Had a fun opportunity recently to work on a project for Afton Chemical Company.  We’ve done a few things for them in the past, and they are generally interesting and fun challenges, put forth by Mike Wilson.  For Afton in the past, we have digitally created a fictional “Auto Repair Row,” with a range of vehicles stationed in front (from, I think, about a zillion source images):

And, we have created a jungle scene in the studio (very little post work in this one, actually):

For this most recent one, I got to play with fire.  Literally.  The concept was to show a fireman donning a fire proximity suit proximate to, well, fire.  Intense heat was what we wanted to communicate, as the Afton product provides protection in such situations.

There was discussion of using stock imagery for the fire source, but I really wanted to provide all the source images (and besides, could not pass up an opportunity to set things on fire.)  I started small in the studio with the old lighter and can of hairspray technique.  It was fun, but the resulting flames were too jetted.  A friend told me that corn starch, when blown across a candle, will burst into a fireball, and this was the sort of thing we were after.  So, this time in my backyard, I blew cornstarch across a couple candles, and, sure enough, it does burst into a fireball (as long as you don’t make a direct hit and snuff out the candles, that is, which I did with a fair amount of frequency.)  These were promising, but the technique itself was not quite reliable enough to give me the number of source images I wanted, and, too, the flames were not “rolling” the way I had envisioned.

So, getting impatient, and thus far disappointed my neighbors had not yet called the police, I decided the best way to get what I was after was to build a fire in my fire pit, and douse it with gasoline.  A zip lock baggie was just about the right amount of gas, and provided a handy delivery method.  With the continuous drive on the camera firing away, I dropped about a dozen or so bombs on the fire and ended up with some great source images for my big fireball:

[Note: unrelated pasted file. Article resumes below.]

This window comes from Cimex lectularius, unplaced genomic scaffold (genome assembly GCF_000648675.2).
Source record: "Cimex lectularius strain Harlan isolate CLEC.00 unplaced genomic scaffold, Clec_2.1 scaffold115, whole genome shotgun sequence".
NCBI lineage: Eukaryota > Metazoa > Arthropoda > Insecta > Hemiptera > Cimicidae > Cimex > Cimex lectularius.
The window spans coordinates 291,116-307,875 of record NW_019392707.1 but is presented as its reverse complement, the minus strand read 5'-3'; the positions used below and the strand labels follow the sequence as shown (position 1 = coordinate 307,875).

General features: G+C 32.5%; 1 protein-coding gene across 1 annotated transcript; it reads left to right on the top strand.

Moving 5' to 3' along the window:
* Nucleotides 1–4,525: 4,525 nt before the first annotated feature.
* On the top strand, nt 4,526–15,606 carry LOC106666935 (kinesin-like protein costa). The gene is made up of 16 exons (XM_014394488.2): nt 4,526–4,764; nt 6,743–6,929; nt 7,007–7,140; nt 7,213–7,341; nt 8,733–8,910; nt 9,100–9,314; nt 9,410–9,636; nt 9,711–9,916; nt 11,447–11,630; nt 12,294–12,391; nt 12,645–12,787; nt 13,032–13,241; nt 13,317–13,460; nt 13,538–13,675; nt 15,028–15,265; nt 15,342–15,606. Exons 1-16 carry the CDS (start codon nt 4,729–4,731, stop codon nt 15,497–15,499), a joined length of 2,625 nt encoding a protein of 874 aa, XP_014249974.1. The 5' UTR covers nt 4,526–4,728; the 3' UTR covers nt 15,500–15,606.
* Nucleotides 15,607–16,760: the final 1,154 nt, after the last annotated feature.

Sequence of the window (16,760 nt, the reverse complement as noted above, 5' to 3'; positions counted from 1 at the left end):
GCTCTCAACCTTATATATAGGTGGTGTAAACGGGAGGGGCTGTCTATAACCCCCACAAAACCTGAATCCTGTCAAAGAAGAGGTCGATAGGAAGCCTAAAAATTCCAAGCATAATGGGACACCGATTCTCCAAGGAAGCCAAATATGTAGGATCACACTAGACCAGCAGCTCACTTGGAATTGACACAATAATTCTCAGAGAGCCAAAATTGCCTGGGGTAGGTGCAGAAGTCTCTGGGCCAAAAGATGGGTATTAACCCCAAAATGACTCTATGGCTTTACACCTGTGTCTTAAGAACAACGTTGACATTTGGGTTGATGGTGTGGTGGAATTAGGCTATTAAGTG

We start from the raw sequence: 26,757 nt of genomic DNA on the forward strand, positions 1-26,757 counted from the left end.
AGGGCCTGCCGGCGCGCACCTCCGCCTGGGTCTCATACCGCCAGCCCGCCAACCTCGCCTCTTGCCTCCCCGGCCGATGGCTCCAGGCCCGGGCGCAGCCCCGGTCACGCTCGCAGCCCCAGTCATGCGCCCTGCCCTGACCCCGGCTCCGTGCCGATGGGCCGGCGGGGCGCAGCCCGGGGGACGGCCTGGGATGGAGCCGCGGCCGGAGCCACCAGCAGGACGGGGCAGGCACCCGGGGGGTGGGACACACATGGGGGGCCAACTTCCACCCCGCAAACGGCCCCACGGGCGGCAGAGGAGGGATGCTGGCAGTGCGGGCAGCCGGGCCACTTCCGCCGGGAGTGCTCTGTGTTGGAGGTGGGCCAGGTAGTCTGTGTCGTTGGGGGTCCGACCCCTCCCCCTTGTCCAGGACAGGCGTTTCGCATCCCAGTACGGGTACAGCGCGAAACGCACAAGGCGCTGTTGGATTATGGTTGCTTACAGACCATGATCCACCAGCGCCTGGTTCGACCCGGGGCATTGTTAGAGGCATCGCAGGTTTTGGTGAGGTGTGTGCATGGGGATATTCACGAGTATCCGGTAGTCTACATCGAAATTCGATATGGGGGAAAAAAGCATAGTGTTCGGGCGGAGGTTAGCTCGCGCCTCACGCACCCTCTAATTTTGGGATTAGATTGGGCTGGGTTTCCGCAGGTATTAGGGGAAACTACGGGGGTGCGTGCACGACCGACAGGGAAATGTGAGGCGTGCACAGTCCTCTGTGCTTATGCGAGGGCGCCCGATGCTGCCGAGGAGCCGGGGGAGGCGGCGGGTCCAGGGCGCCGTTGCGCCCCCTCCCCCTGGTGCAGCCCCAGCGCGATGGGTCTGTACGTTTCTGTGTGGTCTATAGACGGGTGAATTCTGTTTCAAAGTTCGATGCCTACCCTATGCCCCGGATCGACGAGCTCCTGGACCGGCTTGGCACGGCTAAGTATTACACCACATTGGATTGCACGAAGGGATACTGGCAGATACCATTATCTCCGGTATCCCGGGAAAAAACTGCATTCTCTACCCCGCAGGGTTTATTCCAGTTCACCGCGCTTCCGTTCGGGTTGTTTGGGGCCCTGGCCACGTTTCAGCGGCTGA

Digitally putting various bits and pieces of these and other source photos yielded a pretty good fireball to begin with:

Believe it or not, about the most difficult part of this job was finding the fire proximity suit.  I had put in calls to several prop houses in California, and I talked to one source that said they could get me the suit.  The cost of rental plus shipping was going to be high, but at least I had found one.  Fortunately, I did not cease looking locally, and heard that the only folks in town that would have one would be the airport fire department.  I made a call over there, and they did indeed have a suit that we could use.  (Side note:  When picking it up, I had the opportunity to drive across multiple runways through the airfield, which, if you have not done it, can be a bit unnerving.)

The challenge in the studio was to photograph Rich in the suit in a manner which would tie in with the light and color of the fireball.  Several gelled lights on either side of the suit, and white lights above and front did the trick, along with some photoshop work on the face shield for dramatic effect.  We wanted to include a reflection, so Rich was photographed standing on black plexi:

And finally, the elements were pieced together with care taken to give the appearance of flames lapping around the subject:

All Photos ©Jeff S. Saxman and may not be reproduced in any form without expressed written consent.

 

 

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